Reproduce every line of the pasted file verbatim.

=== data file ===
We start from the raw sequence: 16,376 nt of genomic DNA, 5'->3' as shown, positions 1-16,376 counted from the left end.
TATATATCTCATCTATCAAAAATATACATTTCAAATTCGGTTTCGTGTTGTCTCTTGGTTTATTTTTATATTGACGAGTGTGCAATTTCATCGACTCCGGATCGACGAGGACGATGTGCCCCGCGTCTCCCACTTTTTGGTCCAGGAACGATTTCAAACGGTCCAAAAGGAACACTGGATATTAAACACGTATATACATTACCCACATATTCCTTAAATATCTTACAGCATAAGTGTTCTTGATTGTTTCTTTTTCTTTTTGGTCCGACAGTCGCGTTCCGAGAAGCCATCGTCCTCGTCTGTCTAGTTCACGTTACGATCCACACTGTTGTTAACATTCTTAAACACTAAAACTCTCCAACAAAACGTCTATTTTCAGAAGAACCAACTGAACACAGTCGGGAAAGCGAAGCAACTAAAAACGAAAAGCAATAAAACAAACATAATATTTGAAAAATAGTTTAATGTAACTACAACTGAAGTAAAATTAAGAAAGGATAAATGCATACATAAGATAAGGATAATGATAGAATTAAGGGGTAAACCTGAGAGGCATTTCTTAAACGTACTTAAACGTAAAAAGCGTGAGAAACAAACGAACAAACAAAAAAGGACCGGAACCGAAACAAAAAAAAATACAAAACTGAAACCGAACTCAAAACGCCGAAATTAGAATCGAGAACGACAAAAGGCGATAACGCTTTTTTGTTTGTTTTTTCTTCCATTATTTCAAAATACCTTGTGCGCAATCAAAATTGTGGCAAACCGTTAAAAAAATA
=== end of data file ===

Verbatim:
We start from the raw sequence: 16,376 nt of genomic DNA, 5'->3' as shown, positions 1-16,376 counted from the left end.
TATATATCTCATCTATCAAAAATATACATTTCAAATTCGGTTTCGTGTTGTCTCTTGGTTTATTTTTATATTGACGAGTGTGCAATTTCATCGACTCCGGATCGACGAGGACGATGTGCCCCGCGTCTCCCACTTTTTGGTCCAGGAACGATTTCAAACGGTCCAAAAGGAACACTGGATATTAAACACGTATATACATTACCCACATATTCCTTAAATATCTTACAGCATAAGTGTTCTTGATTGTTTCTTTTTCTTTTTGGTCCGACAGTCGCGTTCCGAGAAGCCATCGTCCTCGTCTGTCTAGTTCACGTTACGATCCACACTGTTGTTAACATTCTTAAACACTAAAACTCTCCAACAAAACGTCTATTTTCAGAAGAACCAACTGAACACAGTCGGGAAAGCGAAGCAACTAAAAACGAAAAGCAATAAAACAAACATAATATTTGAAAAATAGTTTAATGTAACTACAACTGAAGTAAAATTAAGAAAGGATAAATGCATACATAAGATAAGGATAATGATAGAATTAAGGGGTAAACCTGAGAGGCATTTCTTAAACGTACTTAAACGTAAAAAGCGTGAGAAACAAACGAACAAACAAAAAAGGACCGGAACCGAAACAAAAAAAAATACAAAACTGAAACCGAACTCAAAACGCCGAAATTAGAATCGAGAACGACAAAAGGCGATAACGCTTTTTTGTTTGTTTTTTCTTCCATTATTTCAAAATACCTTGTGCGCAATCAAAATTGTGGCAAACCGTTAAAAAAATA